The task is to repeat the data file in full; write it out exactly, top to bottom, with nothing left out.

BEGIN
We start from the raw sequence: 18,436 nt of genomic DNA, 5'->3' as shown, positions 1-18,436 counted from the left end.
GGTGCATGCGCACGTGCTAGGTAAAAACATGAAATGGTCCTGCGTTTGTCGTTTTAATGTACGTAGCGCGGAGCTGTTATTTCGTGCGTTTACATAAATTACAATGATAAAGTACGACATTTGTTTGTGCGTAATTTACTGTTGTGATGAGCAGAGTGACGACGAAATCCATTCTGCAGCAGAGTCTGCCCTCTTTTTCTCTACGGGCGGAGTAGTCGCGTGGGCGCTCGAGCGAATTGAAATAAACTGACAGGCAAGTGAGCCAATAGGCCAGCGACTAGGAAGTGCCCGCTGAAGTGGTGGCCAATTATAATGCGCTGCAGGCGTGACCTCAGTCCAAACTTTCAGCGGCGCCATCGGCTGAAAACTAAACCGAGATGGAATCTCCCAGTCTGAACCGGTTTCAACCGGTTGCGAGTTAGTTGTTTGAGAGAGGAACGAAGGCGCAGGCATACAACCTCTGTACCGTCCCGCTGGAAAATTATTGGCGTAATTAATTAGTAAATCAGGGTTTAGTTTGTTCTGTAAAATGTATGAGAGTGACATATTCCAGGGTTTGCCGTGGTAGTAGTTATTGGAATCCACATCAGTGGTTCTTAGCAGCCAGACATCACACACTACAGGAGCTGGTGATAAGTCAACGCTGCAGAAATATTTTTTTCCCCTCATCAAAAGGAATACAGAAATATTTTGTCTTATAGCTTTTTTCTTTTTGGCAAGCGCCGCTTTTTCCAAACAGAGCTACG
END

We start from the raw sequence: 18,436 nt of genomic DNA, 5'->3' as shown, positions 1-18,436 counted from the left end.
GGTGCATGCGCACGTGCTAGGTAAAAACATGAAATGGTCCTGCGTTTGTCGTTTTAATGTACGTAGCGCGGAGCTGTTATTTCGTGCGTTTACATAAATTACAATGATAAAGTACGACATTTGTTTGTGCGTAATTTACTGTTGTGATGAGCAGAGTGACGACGAAATCCATTCTGCAGCAGAGTCTGCCCTCTTTTTCTCTACGGGCGGAGTAGTCGCGTGGGCGCTCGAGCGAATTGAAATAAACTGACAGGCAAGTGAGCCAATAGGCCAGCGACTAGGAAGTGCCCGCTGAAGTGGTGGCCAATTATAATGCGCTGCAGGCGTGACCTCAGTCCAAACTTTCAGCGGCGCCATCGGCTGAAAACTAAACCGAGATGGAATCTCCCAGTCTGAACCGGTTTCAACCGGTTGCGAGTTAGTTGTTTGAGAGAGGAACGAAGGCGCAGGCATACAACCTCTGTACCGTCCCGCTGGAAAATTATTGGCGTAATTAATTAGTAAATCAGGGTTTAGTTTGTTCTGTAAAATGTATGAGAGTGACATATTCCAGGGTTTGCCGTGGTAGTAGTTATTGGAATCCACATCAGTGGTTCTTAGCAGCCAGACATCACACACTACAGGAGCTGGTGATAAGTCAACGCTGCAGAAATATTTTTTTCCCCTCATCAAAAGGAATACAGAAATATTTTGTCTTATAGCTTTTTTCTTTTTGGCAAGCGCCGCTTTTTCCAAACAGAGCTACG